In 2000 they moved galleries to be represented by White Cube.

Jack Freak Pictures

Jack Freak Pictures is, to date, the largest series of work created by Gilbert & George. According to Michael Bracewell “the Jack Freak Pictures are among the most iconic, philosophically astute and visually violent works that Gilbert & George have ever created.” The Union Jack and Gilbert & George are the two dominant pictorial images - appearing contorted, abstracted, and sometimes complete. The entire series is set in the East End of London indicated by flags, maps, street signs, graffiti and other less obvious motifs such as brickwork and foliage that can be found there.

After showing at White Cube’s Hoxton and Mason Yard galleries the exhibition travelled to the Croatian Museum of Contemporary Art, Zagreb; The Kröller-Müller Museum, Amsterdam; Centro de Arte Contemporaneo de Malaga, Spain; Arndt & Partner gallery, Berlin; the Baronian Francey Gallery, Brussels; and the Bozar Center for Fine Arts, Brussels.


In 1981 Gilbert & George won the Regione Lazio Award (Torino), in 1986 the Turner Prize, in 1989 the Special International Award (Los Angeles), in 2007 they won the South Bank Award, as well as the Lorenzo il Magnifico Award (Florence).

In 2005 they represented the UK at the Venice Biennale. Their 2007 retrospective at Tate Modern was the largest of any artist held at the gallery.

In December 2008 Gilbert & George were awarded an Honorary Doctorate by London Metropolitan University.Template:Citation needed

In October 2010, Gilbert & George were awarded the honorary title "Magister Artium Gandensis" by University College Ghent.

Political stances

Gilbert & George are an oddity in the artistic world because of their openly conservative political views and their praise for Margaret Thatcher. George claims never to have been anti‑establishment "you're not allowed to be Conservative in the art world, of course," he says. "Left equals good. Art equals Left. Pop stars and artists are meant to be so original. So how come everyone has the same opinion? ... We admire Margaret Thatcher greatly. She did a lot for art. Socialism wants everyone to be equal. We want to be different." The duo are monarchists, and have said of the Prince of Wales: "We're also fond of the Prince of Wales: he's a gentleman."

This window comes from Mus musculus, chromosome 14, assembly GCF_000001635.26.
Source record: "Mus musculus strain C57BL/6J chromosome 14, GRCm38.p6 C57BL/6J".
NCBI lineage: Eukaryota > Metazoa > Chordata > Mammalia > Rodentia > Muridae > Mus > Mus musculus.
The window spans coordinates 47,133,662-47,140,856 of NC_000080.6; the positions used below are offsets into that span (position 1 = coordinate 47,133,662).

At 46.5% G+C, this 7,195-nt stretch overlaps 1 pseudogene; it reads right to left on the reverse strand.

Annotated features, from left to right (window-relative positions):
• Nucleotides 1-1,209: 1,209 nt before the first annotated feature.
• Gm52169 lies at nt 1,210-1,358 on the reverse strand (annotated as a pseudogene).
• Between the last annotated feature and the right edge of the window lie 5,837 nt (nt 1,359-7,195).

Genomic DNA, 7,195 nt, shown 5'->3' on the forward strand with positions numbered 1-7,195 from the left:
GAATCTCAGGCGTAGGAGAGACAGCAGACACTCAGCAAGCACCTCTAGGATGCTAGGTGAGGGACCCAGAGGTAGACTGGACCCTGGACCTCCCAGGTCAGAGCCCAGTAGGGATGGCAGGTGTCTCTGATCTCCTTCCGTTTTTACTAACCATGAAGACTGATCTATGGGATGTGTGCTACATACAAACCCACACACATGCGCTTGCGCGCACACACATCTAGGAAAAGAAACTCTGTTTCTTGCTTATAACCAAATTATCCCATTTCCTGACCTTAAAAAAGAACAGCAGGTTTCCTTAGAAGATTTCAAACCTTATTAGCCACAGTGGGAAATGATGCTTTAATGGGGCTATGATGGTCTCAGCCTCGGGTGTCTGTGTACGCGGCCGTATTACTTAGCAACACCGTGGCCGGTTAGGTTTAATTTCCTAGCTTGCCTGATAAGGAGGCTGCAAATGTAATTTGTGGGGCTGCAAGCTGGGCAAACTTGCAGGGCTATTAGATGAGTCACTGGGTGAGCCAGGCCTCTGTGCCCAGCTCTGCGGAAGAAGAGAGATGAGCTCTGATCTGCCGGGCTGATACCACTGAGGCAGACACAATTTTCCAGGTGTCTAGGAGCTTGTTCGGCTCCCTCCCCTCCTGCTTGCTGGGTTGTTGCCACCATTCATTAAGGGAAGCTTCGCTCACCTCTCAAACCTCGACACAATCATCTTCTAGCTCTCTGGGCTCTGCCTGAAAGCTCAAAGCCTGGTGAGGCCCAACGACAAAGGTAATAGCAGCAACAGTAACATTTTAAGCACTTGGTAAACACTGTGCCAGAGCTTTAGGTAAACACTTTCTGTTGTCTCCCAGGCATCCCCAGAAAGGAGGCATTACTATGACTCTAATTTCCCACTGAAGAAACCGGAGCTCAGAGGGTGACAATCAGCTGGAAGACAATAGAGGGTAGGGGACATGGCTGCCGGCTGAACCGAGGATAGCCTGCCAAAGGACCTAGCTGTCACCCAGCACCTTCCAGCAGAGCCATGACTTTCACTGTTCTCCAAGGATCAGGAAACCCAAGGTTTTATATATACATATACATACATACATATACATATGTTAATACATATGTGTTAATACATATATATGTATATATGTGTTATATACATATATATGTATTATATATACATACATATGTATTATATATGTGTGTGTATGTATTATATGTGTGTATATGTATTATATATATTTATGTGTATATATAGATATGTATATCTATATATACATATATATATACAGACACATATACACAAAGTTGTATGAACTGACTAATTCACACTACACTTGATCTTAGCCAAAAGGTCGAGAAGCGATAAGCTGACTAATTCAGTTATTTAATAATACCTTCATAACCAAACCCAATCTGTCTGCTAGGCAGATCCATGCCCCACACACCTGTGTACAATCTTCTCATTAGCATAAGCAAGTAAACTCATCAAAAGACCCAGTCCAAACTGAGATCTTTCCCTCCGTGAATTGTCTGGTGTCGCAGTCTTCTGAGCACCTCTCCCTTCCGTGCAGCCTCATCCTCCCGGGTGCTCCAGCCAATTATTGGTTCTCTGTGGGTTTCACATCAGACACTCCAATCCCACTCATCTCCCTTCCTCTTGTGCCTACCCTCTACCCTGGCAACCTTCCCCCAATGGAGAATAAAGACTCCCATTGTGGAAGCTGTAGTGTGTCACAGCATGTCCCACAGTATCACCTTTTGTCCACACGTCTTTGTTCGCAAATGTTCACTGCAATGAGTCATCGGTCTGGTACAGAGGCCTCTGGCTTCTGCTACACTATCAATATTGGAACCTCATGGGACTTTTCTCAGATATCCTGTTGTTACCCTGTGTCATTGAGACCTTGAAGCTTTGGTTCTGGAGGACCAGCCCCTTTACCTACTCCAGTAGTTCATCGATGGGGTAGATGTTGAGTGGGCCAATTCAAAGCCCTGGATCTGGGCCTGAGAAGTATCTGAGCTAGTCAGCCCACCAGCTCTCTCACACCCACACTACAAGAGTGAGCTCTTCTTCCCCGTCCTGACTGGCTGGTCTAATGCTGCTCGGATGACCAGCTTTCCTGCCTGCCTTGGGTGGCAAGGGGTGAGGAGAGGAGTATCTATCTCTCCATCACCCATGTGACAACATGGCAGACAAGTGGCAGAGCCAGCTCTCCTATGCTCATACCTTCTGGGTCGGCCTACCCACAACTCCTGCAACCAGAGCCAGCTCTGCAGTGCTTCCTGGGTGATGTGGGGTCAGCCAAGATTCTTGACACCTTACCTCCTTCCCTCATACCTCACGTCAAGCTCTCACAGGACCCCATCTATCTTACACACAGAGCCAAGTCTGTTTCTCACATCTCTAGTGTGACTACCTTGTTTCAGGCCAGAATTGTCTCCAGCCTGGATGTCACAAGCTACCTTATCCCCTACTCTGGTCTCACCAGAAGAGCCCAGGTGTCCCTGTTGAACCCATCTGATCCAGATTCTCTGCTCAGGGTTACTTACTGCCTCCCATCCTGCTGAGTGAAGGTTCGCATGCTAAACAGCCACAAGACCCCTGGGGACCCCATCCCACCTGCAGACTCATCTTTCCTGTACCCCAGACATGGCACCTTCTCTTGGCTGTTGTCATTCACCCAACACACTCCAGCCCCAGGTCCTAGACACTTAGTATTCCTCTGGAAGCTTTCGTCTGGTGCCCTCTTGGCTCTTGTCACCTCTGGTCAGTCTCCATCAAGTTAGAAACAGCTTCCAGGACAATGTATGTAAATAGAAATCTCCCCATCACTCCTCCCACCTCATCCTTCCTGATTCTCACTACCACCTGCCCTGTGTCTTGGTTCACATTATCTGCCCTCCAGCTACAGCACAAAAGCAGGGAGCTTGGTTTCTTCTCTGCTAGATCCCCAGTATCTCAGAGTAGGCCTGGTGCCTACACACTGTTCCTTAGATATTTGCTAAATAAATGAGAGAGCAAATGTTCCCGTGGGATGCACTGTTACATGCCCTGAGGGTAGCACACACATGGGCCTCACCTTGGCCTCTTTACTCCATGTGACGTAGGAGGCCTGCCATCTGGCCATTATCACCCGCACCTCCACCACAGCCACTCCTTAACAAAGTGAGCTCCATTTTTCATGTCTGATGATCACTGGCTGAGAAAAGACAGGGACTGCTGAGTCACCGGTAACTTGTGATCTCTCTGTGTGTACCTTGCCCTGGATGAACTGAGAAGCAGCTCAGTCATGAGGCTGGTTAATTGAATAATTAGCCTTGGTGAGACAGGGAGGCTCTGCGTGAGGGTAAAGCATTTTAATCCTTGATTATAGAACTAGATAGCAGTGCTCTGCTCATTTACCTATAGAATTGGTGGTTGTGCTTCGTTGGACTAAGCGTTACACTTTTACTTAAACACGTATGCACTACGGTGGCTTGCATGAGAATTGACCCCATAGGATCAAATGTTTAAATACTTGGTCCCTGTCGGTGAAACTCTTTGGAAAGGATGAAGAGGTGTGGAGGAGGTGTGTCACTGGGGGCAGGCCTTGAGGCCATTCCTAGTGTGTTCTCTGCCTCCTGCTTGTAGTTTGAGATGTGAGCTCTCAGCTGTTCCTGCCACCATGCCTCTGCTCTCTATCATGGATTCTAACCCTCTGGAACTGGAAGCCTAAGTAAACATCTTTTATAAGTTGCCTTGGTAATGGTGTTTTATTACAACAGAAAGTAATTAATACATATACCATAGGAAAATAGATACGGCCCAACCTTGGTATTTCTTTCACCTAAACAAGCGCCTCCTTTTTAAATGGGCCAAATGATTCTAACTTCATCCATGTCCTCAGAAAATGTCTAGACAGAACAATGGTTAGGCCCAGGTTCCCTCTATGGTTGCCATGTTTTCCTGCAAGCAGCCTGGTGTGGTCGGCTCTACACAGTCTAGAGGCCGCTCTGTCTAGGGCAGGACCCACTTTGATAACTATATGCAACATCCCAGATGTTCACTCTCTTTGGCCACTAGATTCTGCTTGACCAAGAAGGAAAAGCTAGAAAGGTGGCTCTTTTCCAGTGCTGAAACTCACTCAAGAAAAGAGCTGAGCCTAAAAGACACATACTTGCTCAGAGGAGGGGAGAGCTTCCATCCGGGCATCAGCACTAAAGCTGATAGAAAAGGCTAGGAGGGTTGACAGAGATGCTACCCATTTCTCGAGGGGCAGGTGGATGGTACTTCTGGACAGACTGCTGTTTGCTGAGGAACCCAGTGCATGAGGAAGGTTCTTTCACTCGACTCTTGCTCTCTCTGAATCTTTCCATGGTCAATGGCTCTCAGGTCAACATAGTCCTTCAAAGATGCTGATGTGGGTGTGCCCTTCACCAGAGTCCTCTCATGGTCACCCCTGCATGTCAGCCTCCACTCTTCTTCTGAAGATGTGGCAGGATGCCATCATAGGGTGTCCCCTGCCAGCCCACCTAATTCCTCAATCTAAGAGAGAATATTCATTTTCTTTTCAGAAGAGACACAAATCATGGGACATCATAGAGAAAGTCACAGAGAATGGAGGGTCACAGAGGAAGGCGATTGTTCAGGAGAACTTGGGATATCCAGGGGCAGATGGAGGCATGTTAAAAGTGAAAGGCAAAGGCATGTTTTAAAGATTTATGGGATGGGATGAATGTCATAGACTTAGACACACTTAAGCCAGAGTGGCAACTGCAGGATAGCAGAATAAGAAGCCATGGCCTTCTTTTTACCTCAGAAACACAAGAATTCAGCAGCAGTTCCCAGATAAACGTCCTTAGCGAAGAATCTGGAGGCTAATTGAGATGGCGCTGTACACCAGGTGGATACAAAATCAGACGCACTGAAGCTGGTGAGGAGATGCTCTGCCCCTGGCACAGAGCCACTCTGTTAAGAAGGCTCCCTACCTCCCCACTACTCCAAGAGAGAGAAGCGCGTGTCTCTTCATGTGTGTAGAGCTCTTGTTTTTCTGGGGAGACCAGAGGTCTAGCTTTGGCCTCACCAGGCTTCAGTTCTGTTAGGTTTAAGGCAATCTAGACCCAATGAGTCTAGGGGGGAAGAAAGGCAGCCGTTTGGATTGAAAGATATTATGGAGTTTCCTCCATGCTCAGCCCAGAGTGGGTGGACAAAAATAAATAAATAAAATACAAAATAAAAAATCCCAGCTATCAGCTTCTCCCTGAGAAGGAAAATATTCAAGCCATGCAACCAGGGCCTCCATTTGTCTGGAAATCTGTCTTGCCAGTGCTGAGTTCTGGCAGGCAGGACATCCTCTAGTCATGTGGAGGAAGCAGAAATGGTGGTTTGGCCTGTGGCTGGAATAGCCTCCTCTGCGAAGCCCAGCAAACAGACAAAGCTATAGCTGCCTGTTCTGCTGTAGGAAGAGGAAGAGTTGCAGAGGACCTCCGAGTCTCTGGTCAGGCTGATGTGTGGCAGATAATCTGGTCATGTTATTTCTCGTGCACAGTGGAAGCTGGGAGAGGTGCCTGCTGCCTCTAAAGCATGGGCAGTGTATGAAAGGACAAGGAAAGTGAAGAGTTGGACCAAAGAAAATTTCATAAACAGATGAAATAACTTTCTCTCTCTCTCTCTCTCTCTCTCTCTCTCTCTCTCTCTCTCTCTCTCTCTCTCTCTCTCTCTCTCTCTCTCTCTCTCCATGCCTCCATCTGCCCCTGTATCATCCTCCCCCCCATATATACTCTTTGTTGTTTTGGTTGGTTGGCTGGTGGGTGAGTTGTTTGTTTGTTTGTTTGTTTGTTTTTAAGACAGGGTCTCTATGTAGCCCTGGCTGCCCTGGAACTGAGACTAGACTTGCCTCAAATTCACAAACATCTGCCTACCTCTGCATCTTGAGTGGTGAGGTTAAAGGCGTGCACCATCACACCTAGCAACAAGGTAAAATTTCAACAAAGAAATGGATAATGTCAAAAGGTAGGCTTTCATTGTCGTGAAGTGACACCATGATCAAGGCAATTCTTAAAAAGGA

• Gilbert & George inspired two characters, Man Green and Man Yellow, Chief Constables of the Science Gestapo, in Grant Morrison's comicbook series The Filth. The two characters appear in pastiches of Gilbert & George's artwork, with the separate sections of the imagery acting as individual comic book panels.
  • In the book Man, Machine and Music, Pascale Bussy claims that the look Kraftwerk adopted between 1974 and 1978 was partly inspired by Gilbert and George.

Further reading

  • Wolf Jahn, The Art of Gilbert & George. New York: Thames & Hudson, 1989.
  • Robin Dutt, Gilbert & George: Obsessions & Compulsions. London: Philip Wilson Publishers, 2004. ISBN 0 85667 570 9
  • Gilbert & George: The Complete Pictures, Rudi Fuchs, Tate Publishing, 2007. ISBN 978-1-85437-681-7
  • Daniel Farson (2000). Gilbert and George: A Portrait. HarperCollins. London, 2000.
  • White Cube, London. "Sonofagod Pictures", 2006
  • "Intimate Conversation", Francois Jonquet, Phaidon, London, 2005
  • "Gilbert & George, E1", Isabelle Baudino, Marie Gautheron & others, ENS Editions, lyon, 2005
  • Robert Rosenblum, "Introducing Gilbert & George", Thames & Hudson, London, 2004
  • "Perversive Pictures 2004", Sonnabend Gallery/Lehmann Maupin, New York, 2004
  • "Thirteen Hooligan Pictures", Gallery Bernier/Eliades, Athens, 2004
  • "London E1 Pictures", Galerie Thaddaeus Ropac, Paris, 2004
  • "New Horny Pictures", White Cube, London, 2001
  • Daniel Farson, "Gilbert & George: A Portrait", Harper Colins, London, 1999
  • Daniel Farson, "With Gilbert & George in Moscow", Bloomsbury, London, 1991